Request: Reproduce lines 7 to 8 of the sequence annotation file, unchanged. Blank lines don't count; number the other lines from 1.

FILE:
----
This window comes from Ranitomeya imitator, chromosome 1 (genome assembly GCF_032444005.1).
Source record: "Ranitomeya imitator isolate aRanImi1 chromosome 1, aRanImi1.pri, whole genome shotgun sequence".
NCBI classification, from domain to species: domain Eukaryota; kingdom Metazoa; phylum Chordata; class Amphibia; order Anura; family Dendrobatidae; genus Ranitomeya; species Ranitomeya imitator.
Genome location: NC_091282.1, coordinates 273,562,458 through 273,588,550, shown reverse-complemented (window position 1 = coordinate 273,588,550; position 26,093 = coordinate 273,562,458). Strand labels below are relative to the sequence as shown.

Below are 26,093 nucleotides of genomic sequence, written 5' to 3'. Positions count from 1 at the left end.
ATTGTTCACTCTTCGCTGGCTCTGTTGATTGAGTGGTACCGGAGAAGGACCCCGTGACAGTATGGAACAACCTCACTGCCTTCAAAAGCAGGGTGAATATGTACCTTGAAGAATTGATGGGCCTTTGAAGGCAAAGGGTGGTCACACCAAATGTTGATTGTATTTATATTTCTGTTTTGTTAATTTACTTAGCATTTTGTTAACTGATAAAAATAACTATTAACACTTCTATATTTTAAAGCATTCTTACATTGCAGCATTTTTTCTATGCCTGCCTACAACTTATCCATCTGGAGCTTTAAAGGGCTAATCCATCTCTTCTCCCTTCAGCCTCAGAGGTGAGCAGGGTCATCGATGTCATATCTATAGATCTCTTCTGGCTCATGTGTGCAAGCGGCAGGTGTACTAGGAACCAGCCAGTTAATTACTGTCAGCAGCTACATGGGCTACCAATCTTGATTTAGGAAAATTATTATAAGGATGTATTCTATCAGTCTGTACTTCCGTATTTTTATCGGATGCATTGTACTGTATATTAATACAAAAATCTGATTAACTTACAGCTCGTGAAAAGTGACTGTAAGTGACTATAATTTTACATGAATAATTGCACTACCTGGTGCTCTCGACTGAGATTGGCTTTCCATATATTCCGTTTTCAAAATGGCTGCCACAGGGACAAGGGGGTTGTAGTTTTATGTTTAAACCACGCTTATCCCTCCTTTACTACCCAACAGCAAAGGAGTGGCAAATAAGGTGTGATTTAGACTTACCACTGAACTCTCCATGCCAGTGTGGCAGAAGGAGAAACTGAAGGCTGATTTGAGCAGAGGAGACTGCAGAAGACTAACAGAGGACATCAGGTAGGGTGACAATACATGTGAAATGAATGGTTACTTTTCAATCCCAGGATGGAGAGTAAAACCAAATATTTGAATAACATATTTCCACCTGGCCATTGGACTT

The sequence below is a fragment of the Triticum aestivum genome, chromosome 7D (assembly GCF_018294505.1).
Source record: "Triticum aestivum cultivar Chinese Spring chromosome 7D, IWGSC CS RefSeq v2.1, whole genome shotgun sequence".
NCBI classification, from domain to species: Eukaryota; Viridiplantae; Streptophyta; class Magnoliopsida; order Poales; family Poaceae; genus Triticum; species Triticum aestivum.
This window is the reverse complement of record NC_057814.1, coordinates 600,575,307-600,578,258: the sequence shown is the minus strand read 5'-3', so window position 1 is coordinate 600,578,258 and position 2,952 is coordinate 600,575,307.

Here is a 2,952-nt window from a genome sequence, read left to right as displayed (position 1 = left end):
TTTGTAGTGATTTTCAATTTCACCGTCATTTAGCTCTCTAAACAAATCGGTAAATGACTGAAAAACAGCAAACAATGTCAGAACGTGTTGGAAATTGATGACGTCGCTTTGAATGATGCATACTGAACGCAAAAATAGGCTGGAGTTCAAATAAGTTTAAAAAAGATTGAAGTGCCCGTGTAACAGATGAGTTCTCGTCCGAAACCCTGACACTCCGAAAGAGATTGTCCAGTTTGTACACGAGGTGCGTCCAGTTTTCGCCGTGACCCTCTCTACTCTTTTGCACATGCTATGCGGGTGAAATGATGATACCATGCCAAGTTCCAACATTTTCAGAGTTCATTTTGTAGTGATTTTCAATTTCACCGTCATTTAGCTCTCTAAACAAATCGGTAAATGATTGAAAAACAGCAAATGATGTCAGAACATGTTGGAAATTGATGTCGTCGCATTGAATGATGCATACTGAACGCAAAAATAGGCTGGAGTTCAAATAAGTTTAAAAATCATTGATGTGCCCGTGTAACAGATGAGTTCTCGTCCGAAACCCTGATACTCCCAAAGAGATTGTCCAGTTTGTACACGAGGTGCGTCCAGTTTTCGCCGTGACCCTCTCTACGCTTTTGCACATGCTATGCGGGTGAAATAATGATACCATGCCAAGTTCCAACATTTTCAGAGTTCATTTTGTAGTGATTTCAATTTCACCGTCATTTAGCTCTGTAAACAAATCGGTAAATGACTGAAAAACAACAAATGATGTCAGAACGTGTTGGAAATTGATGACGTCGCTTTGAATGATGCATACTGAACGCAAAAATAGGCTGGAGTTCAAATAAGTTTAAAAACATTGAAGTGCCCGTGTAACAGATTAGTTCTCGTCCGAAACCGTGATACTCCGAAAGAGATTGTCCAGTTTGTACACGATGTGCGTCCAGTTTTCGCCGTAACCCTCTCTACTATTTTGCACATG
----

The sequence below is a fragment of the Triticum aestivum genome, chromosome 7D (assembly GCF_018294505.1).
Source record: "Triticum aestivum cultivar Chinese Spring chromosome 7D, IWGSC CS RefSeq v2.1, whole genome shotgun sequence".